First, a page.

The Court of Final Appeal (“CFA”) has recently been asked to consider whether the Hong Kong Courts have the ability to order a plaintiff to pay security for costs where the plaintiff is a foreign incorporated company which has established a place of business in Hong Kong.

Having declined the request for security for costs, on 30 October 2009 the CFA handed down the reasons for its decision: Akai Holdings Limited (in compulsory liquidation) (Akai) v Ernst & Young (a Hong Kong firm) (EYHK), FACV No 10 of 2009 (Akai case).

This article examines the CFA’s decision and discusses an anomaly which currently remains in Hong Kong law; namely that security for costs cannot be obtained against a company which, whilst incorporated outside of Hong Kong, has its central management and control in Hong Kong and is believed will be unable to pay an order for costs made against it.

Background

Akai was incorporated in Bermuda, had a place of business in Hong Kong and, as such, was registered under Part XI of the Companies Ordinance (CO) which provides for the registration of companies incorporated outside of Hong Kong.

In 2000, Akai was placed into liquidation both in Bermuda and Hong Kong. As part of the liquidators’ remit to realise assets to distribute to Akai’s creditors, they brought proceedings against EYHK, who had been the auditors of Akai for several years, claiming damages in the vicinity of US$1 billion for alleged negligence and breach of duty by EYHK in auditing Akai’s accounts.

The dimensions of the Akai case were large: the claim was filed in May 2004 and took a number of years to progress through the pre trial stages. The hearing which was set down for September 2009 was estimated to last six months. In reflection of the magnitude of the case, EYHK applied for security for costs of approximately HK$200 million.

Relevant Law

In Hong Kong, an application for security for costs can either be brought under:

  1. 1.Section 357 of the CO (Section 357) which provides that in respect of a limited company the Court can, where credible evidence shows reason to believe the plaintiff will be unable to pay the costs of the defendant if successful in its defence, order the plaintiff to pay security for costs; or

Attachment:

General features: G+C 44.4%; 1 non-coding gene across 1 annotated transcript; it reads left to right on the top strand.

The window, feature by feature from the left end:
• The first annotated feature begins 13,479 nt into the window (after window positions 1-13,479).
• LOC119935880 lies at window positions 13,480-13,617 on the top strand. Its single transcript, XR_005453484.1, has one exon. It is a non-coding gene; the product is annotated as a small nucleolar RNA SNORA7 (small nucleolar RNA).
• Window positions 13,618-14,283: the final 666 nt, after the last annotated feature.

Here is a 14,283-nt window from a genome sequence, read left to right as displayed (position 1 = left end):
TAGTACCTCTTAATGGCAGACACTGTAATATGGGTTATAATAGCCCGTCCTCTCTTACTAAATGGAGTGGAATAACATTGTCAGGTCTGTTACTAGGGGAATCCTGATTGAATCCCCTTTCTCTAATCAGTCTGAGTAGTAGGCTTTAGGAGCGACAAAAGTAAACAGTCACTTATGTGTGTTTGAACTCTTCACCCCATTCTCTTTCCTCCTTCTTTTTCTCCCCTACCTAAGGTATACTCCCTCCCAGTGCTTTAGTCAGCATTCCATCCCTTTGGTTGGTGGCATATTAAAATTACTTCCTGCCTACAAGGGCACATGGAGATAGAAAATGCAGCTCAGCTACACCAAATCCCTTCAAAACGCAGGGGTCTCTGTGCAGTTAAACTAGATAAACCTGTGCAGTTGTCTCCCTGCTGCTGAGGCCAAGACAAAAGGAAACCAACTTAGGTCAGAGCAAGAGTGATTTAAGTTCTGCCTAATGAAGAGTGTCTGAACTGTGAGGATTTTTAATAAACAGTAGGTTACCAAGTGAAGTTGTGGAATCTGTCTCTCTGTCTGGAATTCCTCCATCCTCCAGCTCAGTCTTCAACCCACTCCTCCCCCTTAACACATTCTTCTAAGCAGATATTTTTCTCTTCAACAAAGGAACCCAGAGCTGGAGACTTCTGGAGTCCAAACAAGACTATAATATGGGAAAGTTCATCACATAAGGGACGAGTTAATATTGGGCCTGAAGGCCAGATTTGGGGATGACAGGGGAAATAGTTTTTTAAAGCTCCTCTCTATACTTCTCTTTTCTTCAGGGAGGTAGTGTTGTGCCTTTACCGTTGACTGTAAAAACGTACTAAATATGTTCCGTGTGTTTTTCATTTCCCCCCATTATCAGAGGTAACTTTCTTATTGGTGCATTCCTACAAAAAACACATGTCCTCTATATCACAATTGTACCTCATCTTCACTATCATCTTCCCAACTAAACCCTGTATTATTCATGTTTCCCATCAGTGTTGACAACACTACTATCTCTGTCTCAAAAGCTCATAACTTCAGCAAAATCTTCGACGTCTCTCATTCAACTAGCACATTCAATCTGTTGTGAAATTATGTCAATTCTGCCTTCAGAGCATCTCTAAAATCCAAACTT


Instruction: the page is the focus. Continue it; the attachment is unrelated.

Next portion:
2. 2.Order 23, Rule 1(1)(a) of the High Court Rules (Order 23) which provides that the Court can, if it is just to do so, order security for costs to be paid by a plaintiff who is ordinarily resident out of Hong Kong.

Section 2(1) of the CO defines a “company” as any “company formed and registered under” the CO. Narrowly construed, this definition does not include companies incorporated outside of Hong Kong, even though such companies may have a place of business in Hong Kong and be registered under Part XI of the CO, as Akai was. In addition, companies like Akai may not fall within the ambit of Order 23, since having established a place of business in Hong Kong, they may be found to be ordinarily resident in that jurisdiction.

Accordingly, there is a jurisdictional gap that exists in the current law: how should companies be treated that are incorporated outside Hong Kong, but having a place of business and their central management and control in Hong Kong, if it can been shown that there is credible evidence that they may be unable to pay any costs award made against them? It was this gap that the CFA was asked to address in the Akai case.

Court of First Instance

In the Court of First Instance, EYHK brought its application for security for costs under Order 23 on the basis that Akai was ordinarily resident out of Hong Kong. It was accepted that, as a matter of Hong Kong law, the test for residence of a limited company is determined by reference to the location of its central management and control.